Romney-Ryan details remain elusive: Just ask a surrogate

August 31, 2012, 3:19 AM UTC

By Tory Newmyer

FORTUNE — House Majority Leader Eric Cantor is promoting the Romney-Ryan ticket as a team offering a credible, detailed plan for turning the country around. But some of those details proved troublesome in a sit-down interview with Fortune on Thursday.

The Virginia Republican said his party is laying out a path to salvage the long-term solvency of Medicare. And he took on President Obama for engaging in “scare tactics” over those entitlement reforms in the Ryan-authored House GOP budget. “At the same time, he is the one who is taking massive amounts of cash out of very popular programs like Medicare Advantage and the prescription drug program,” Cantor said. “This directly impacts seniors.”

It’s a point that Ryan himself made in his speech accepting the vice presidential nod on Wednesday night. Attacking Obama’s health care reform law, Ryan said its “biggest, coldest power play of all” targeted seniors for $716 billion in cuts. But Ryan’s own budget counted on those same savings, which in fact would be squeezed from reimbursement payments to hospitals and insurers. Asked about the inconsistency of Ryan attacking cuts his own plan embraced, Cantor begged off. “The assumption was that, um, the, the, ah, again — I probably can’t speak to that in an exact way so I better just not,” he said.

On tax reform, Cantor noted Romney is proposing a 20% across-the-board reduction in marginal rates — “that’s a fairly straightforward and specific idea that he’s talking about,” he said — as well as lower corporate rates. What Romney hasn’t specified is how he’d get there. For example, his plan doesn’t name any deductions in the current code that he’d cap or eliminate. President Obama hasn’t offered a full accounting, either, though he has named several, including taxing the earnings of investment fund managers as ordinary income instead of capital gains. That’s something Romney, the former Bain Capital executive, knows a lot about. He’s nevertheless remained mum on the issue so far.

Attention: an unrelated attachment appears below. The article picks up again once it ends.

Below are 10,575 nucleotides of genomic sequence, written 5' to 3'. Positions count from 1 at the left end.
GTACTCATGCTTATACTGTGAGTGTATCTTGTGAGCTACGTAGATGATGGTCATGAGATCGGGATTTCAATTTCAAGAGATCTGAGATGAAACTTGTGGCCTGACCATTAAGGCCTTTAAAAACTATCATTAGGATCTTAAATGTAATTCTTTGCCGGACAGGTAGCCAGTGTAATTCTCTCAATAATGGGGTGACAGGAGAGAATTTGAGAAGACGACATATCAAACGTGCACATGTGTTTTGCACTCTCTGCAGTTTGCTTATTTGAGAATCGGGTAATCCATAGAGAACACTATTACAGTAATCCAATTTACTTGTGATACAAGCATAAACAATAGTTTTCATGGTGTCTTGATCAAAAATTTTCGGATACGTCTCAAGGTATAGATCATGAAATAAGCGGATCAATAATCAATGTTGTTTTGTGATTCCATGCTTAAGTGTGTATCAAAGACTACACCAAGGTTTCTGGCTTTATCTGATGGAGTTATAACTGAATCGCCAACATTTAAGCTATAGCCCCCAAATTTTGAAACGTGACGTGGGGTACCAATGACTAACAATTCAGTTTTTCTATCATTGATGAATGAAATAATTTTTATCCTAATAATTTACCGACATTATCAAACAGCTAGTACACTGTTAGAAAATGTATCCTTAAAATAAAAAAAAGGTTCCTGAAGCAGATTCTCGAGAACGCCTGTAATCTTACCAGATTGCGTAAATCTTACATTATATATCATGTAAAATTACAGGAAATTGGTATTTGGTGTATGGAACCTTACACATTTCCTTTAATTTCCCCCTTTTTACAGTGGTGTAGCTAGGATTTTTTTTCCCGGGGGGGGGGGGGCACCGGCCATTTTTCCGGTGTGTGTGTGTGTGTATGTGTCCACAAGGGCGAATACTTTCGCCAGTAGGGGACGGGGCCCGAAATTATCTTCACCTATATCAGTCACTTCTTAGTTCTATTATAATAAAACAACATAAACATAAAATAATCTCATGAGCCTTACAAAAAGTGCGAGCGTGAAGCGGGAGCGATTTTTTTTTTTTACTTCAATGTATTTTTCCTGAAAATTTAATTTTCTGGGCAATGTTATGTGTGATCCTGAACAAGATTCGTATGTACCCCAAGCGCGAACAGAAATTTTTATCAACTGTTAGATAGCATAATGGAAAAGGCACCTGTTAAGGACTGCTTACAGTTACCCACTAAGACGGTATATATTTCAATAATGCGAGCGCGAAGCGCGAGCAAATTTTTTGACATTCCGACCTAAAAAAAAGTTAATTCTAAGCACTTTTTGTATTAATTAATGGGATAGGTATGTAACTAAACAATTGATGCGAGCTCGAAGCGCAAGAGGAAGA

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Cantor himself is forcefully on record in support of preserving the current treatment. “All I know is my position on carried interest is if you have actual risk at play, if you actually have capital at work, then there is an ownership interest in the underlying asset. It should be treated as such,” he said. “Now it’s a debate that we’re having with the other side. The difference is with the President.”

Reminded that Romney hasn’t spelled out his own view, Cantor said, “You’d have to ask him. I don’t know what his position is on that.” He said he expects a discussion of those kinds of specifics to unfold “over the next couple months.”

Cantor rose to power in the House with Ryan two years ago — co-pilots along with California Rep. Kevin McCarthy of a youthful Republican resurgence. Here in Tampa, he’s cut a notably low profile, though he remains a party-building force and is focused on helping deliver his home state to Romney. The economic recovery in Virginia is outpacing the nation’s, with unemployment at 5.9%. “But Virginia is very competitive and I think we’re going to win this election on the issue of jobs and the economy,” Cantor said.